USA –-(Ammoland.com)- Close call may reveal home invader-favoring ‘loophole’ in Garden State’s ‘castle doctrine’ law.
I gave a partial recount of my speech to the Philadelphia Tea Party Patriots of Central Montgomery County as a supplement to my January 9 Gun Rights Examiner column. One of the pleasant experiences of the evening I mentioned:
“I’d also like to give a quick shout out to Sandy Berardi of Gun For Hire Radio. He had a table set up to cover the event and I spent a fun hour that went by all too quickly with him and with Kevin Fialkowski of RedEye Defensive Solutions.”
I’ve been corresponding with Berardi since the event, and he shared a story with me that deserves wider cognizance. He sent an email out on the 16th to Fialkowski and me announcing the archiving of our interview and relating a scary story:
“Sorry for the short notice guys. We had another show planned for tonight, but it never took place. I actually suffered a home invasion on Friday evening and could not leave my home on Saturday to do the remote broadcast we had planned. It’s a long story that, thank God, might have been much worse given a slight turn in events. My wife Diane actually walked into the house as scumbags were ripping my gun safe out of the wall and they fled– thank God, leaving her unharmed– but rattled. No guns were taken. Anyway, hence the short notice on the airing of the episode. We’ve been dealing with all the cleanup and re-securing… they kicked in the front door shattering the entire door frame and deadbolt locks. Chaos has hit the Jersey ‘countryside.’ Lord knows what this summer will be like. Likely a long hot summer. Please let your networks know to be extra safe. We’ll be talking about the incident on next week’s show. It’s a good teaching opportunity. Be safe.”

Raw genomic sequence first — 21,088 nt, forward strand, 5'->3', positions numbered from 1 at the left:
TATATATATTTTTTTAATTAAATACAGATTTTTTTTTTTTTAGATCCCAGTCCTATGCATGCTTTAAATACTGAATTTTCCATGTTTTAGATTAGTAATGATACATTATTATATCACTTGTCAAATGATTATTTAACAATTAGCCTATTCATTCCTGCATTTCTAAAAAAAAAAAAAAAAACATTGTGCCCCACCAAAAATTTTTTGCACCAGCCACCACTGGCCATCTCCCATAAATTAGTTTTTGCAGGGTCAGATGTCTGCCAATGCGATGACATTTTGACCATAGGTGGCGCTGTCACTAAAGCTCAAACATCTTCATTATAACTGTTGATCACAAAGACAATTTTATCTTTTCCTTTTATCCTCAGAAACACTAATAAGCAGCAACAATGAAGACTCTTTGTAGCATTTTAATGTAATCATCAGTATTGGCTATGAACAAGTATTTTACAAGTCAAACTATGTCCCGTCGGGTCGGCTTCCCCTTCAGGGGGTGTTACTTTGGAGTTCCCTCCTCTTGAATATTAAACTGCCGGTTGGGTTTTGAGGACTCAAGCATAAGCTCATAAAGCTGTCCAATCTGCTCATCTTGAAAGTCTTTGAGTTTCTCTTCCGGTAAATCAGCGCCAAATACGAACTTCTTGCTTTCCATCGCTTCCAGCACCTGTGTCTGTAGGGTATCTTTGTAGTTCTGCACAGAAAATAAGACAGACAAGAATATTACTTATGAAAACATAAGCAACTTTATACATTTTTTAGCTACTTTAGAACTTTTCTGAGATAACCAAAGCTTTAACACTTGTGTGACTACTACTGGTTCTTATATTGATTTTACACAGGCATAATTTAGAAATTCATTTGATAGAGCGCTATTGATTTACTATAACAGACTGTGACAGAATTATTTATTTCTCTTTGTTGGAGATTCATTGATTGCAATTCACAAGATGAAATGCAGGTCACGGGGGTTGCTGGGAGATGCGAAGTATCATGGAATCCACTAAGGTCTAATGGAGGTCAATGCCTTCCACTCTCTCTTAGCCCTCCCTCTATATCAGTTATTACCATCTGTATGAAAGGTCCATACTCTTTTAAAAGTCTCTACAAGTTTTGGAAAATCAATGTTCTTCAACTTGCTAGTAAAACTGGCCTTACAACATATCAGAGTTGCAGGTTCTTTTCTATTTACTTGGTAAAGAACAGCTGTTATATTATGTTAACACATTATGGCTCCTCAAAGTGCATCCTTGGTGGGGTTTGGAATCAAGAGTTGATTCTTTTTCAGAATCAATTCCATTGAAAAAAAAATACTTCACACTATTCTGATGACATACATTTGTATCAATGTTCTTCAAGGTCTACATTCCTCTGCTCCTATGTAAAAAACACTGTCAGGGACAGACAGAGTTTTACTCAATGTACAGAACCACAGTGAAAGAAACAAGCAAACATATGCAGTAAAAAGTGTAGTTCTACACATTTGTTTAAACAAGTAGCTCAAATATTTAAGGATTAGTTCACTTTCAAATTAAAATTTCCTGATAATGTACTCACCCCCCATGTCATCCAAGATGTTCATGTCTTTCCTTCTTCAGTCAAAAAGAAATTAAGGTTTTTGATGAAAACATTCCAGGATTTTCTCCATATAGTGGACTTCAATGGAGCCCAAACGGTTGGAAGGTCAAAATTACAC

Intrigued, I expressed relief that Diane was physically unharmed, and then sent him some follow-up questions.